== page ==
Ibrik Coffee Pans

or Briki, or Jesvah, or Pannikin ...so many names for the same thing!

Used for brewing Arabic - Turkish - Greek style coffees

After a long hiatus, we have Ibriks to sell again. We loved the previous model we sold - until they started to be made in a different factory, a different country, and the quality hit the skids. So we looked a long time for a new source with both good quality pots and something a bit unique. I think we have found what we were looking for...these handsome pots are hand-made in Turkey (and now Bosnia)and are of good quality. They have the traditional shape - and come either in plain, hand-hammered copper, or decorated with colorful glazes. Copper is more conductive than brass ibriks ... not a difference I can discern in making Greek coffee, but true. I have listed the volume of the pots as a bit less than the wholesaler who sold them to us stated - making coffee in an ibrik, it is better to have more room than less to avoid the coffee boiling over. Either way, ten ounces is about 5 espresso shots - a lot of very highly potent coffee.
You might be interested in this: a separate page with full brewing instructions for the Ibrik. I added some comments from a customer on brewing in an ibrik below.


This handsome pot is hand-hammered copper lined with tin. The handle is a dark-stained wood and is long enough so you don't need to use a hot mitt. As with all hand-made items, there will be some slight variations from pot to pot. What we had seen in some lesser quality pots is spotty tinning on the interior, and so that is one thing I looked at specifically in these - and they are a lot better than average. Pot is 3.5" tall and handle is 4.75" long.


Hand-Hammered Copper and Tin Ibrik

10 oz.
from Turkey
$22.50 (+1 lb. shipping).
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Painted Copper/Tin Ibrik

These are very cute, and functional! Colorful glazes enlive these pots with a floral design. The wood handle is nicely turned and functional - the wood stays cooler longer.and has a good feel to it. The pots are copper on the outside, lined with tin inside. The small pot holds 8 oz. comfortably, is 3.25" high with 7" handle. Large holds 12 oz., is 3.75" tall and has a 7" handle.

Painted Copper/Tin Ibrik
8 oz.
from Turkey

$32 (+1 lb. ship wgt.)
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Painted Copper/Tin Ibrik
12 oz.
from Turkey

$37 (+2 lb. ship wgt.)
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Painted Copper/Tin Ibrik Slavic Style

We have two styles of these pots now, the traditional type with a flared bottom, and what our importer calls "Slavic style" with the pot being more rounded. The handle screws off which makes this a very handy pot for travelling or camping too.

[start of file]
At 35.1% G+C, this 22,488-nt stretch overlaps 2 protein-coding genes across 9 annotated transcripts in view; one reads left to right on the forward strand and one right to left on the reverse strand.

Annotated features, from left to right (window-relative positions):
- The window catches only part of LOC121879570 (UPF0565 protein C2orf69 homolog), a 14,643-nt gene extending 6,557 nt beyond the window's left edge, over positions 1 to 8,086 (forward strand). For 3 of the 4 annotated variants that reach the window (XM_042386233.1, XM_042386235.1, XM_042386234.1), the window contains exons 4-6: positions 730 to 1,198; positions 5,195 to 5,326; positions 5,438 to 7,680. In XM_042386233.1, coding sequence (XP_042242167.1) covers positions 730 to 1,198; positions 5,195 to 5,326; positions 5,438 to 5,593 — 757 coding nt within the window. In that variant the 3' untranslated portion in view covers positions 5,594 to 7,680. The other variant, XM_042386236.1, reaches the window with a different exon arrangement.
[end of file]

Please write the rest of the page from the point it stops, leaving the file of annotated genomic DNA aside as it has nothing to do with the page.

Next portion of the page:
Painted Copper/Tin Slavic Style Ibrik 16 oz.
$38 (+2.5 ship wgt)add to cart

Stainless Steel Ibrik

I know these look more modern industrial than traditional, but Wwhat I liked about this pot is the heavier than usual bottom, which is good for diffusing heat. I think too that the shape is a nice, stream-lined version of the traditional shape. The handle is plastic and a bit too short really; I can imagine it would get hot easilly. But this make a nice-looking frothing pitcher too.

Stainless Steel Ibrik 8 oz.
$22 (+1.5 lb. ship wgt).
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Brewing Turkish coffee
( courtesy of customer Raj Apte 1/19/06):

When brewing Turkish coffee, the foaming occurs at around 70C, much cooler than boiling, which is why it's possible to foam the
coffee repeatedly without boiling it--higher than 75C the coffee becomes over-extracted. Much has been written about the number of times the coffee foams: once, thrice, &c. This is very confusing: just as in other brewing, the time spent at brewing temperature is your best guide.

Instead of foaming and cooling cycles, I modulate the flame to maintain a continuous foam for the duration of the extraction time. To me it seems simpler and more consistent to use extraction time, as in other brewing styles.

Room temperature water with sugar, coffee, and spices stirred in is put onto the gas at medium heat. At two minutes, when foaming starts at the edges of the ibrik, slowly begin reducing the heat. The goal is to keep the coffee foaming, but not to let it rise more than a quarter of its volume. If you turn the gas down
too quickly and the foaming stops, just turn it back up. The goal is to foam for 3 additional minutes (5 minutes total time). At 6 minutes total the coffee tastes overextracted, and at 4 it can be thin. The temperature at the end of 5 minutes should be around 75C. At the end of extraction time, add just a touch of room temperature water to end the brewing--10% should be plenty.

I swirl the ibrik gently to help the grounds caught in the foam subside and place the ibrik in a saucer of water to cool. After 1-2 minutes of settling, pour the coffee gently to retain the grounds. With a good brew, you should have enough foam to cover most or all of the surface of a demitasse cup.

Coffee amount:
Between 7-10% of initial water mass. At 10% the body is heavy and many will find it harsh. 8% is very nice. This method of brewing can accentuate the acidity of the beans--the coffee is very different from french press in flavour profile (this is not surprising since the extraction temperature is so much lower).

Sugar amount:
0-4% of water mass. I find using half the mass of coffee is just about the maximum to balance the bitterness and really let the acidity shine.

I like the Zass turkish mill. Mine is set 3/4 of a turn past french press--the burrs brush lightly when there is no grist.

FYI: Our SS Long Handle Pitchers can double as an Ibrik

Detail photos of the Indian Ibriks we used to have...